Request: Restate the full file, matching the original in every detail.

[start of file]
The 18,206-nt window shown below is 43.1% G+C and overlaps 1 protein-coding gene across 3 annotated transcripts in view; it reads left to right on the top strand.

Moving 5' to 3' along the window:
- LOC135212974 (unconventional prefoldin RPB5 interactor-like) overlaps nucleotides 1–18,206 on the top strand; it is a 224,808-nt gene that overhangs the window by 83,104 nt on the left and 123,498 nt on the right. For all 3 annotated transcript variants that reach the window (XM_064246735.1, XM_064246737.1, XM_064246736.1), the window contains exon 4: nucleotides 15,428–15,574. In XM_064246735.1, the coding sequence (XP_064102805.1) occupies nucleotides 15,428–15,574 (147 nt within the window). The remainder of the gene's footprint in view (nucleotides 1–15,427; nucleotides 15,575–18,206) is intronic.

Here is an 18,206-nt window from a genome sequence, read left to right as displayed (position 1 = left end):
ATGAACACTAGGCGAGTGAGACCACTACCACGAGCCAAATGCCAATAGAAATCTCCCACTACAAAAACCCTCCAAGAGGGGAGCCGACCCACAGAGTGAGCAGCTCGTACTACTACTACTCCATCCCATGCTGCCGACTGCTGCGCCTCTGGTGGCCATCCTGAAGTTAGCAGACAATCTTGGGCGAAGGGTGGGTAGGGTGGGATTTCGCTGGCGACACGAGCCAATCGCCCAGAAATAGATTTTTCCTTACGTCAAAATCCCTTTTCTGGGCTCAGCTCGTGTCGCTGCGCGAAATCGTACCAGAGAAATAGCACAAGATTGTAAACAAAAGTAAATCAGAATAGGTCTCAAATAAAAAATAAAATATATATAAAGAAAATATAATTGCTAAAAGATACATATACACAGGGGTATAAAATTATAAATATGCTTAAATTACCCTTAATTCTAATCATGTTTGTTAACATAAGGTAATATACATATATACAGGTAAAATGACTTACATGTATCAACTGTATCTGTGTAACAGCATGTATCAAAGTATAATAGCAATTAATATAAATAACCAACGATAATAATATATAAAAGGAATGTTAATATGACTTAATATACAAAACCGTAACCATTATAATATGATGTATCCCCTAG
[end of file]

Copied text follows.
The 18,206-nt window shown below is 43.1% G+C and overlaps 1 protein-coding gene across 3 annotated transcripts in view; it reads left to right on the top strand.

Moving 5' to 3' along the window:
- LOC135212974 (unconventional prefoldin RPB5 interactor-like) overlaps nucleotides 1–18,206 on the top strand; it is a 224,808-nt gene that overhangs the window by 83,104 nt on the left and 123,498 nt on the right. For all 3 annotated transcript variants that reach the window (XM_064246735.1, XM_064246737.1, XM_064246736.1), the window contains exon 4: nucleotides 15,428–15,574. In XM_064246735.1, the coding sequence (XP_064102805.1) occupies nucleotides 15,428–15,574 (147 nt within the window). The remainder of the gene's footprint in view (nucleotides 1–15,427; nucleotides 15,575–18,206) is intronic.

Here is an 18,206-nt window from a genome sequence, read left to right as displayed (position 1 = left end):
ATGAACACTAGGCGAGTGAGACCACTACCACGAGCCAAATGCCAATAGAAATCTCCCACTACAAAAACCCTCCAAGAGGGGAGCCGACCCACAGAGTGAGCAGCTCGTACTACTACTACTCCATCCCATGCTGCCGACTGCTGCGCCTCTGGTGGCCATCCTGAAGTTAGCAGACAATCTTGGGCGAAGGGTGGGTAGGGTGGGATTTCGCTGGCGACACGAGCCAATCGCCCAGAAATAGATTTTTCCTTACGTCAAAATCCCTTTTCTGGGCTCAGCTCGTGTCGCTGCGCGAAATCGTACCAGAGAAATAGCACAAGATTGTAAACAAAAGTAAATCAGAATAGGTCTCAAATAAAAAATAAAATATATATAAAGAAAATATAATTGCTAAAAGATACATATACACAGGGGTATAAAATTATAAATATGCTTAAATTACCCTTAATTCTAATCATGTTTGTTAACATAAGGTAATATACATATATACAGGTAAAATGACTTACATGTATCAACTGTATCTGTGTAACAGCATGTATCAAAGTATAATAGCAATTAATATAAATAACCAACGATAATAATATATAAAAGGAATGTTAATATGACTTAATATACAAAACCGTAACCATTATAATATGATGTATCCCCTAG